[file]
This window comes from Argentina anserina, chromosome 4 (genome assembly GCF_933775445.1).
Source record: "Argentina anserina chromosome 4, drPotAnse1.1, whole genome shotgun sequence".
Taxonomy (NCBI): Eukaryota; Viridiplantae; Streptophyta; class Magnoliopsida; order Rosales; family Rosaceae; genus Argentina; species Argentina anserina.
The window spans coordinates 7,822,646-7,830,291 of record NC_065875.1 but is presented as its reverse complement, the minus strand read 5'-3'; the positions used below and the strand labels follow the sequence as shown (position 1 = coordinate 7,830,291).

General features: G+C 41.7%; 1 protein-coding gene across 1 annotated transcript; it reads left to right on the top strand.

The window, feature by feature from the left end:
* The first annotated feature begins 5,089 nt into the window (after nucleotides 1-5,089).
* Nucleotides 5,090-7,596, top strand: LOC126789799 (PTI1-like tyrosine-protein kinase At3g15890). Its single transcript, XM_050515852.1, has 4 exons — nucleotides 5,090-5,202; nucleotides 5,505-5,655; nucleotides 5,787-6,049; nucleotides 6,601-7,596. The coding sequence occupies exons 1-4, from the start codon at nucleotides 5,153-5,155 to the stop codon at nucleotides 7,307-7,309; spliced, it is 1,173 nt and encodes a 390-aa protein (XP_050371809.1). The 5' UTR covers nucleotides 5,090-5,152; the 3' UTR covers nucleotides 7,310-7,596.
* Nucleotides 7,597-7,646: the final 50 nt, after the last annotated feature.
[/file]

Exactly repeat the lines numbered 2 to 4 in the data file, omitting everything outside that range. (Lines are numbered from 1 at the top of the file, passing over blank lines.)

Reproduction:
Source record: "Argentina anserina chromosome 4, drPotAnse1.1, whole genome shotgun sequence".
Taxonomy (NCBI): Eukaryota; Viridiplantae; Streptophyta; class Magnoliopsida; order Rosales; family Rosaceae; genus Argentina; species Argentina anserina.
The window spans coordinates 7,822,646-7,830,291 of record NC_065875.1 but is presented as its reverse complement, the minus strand read 5'-3'; the positions used below and the strand labels follow the sequence as shown (position 1 = coordinate 7,830,291).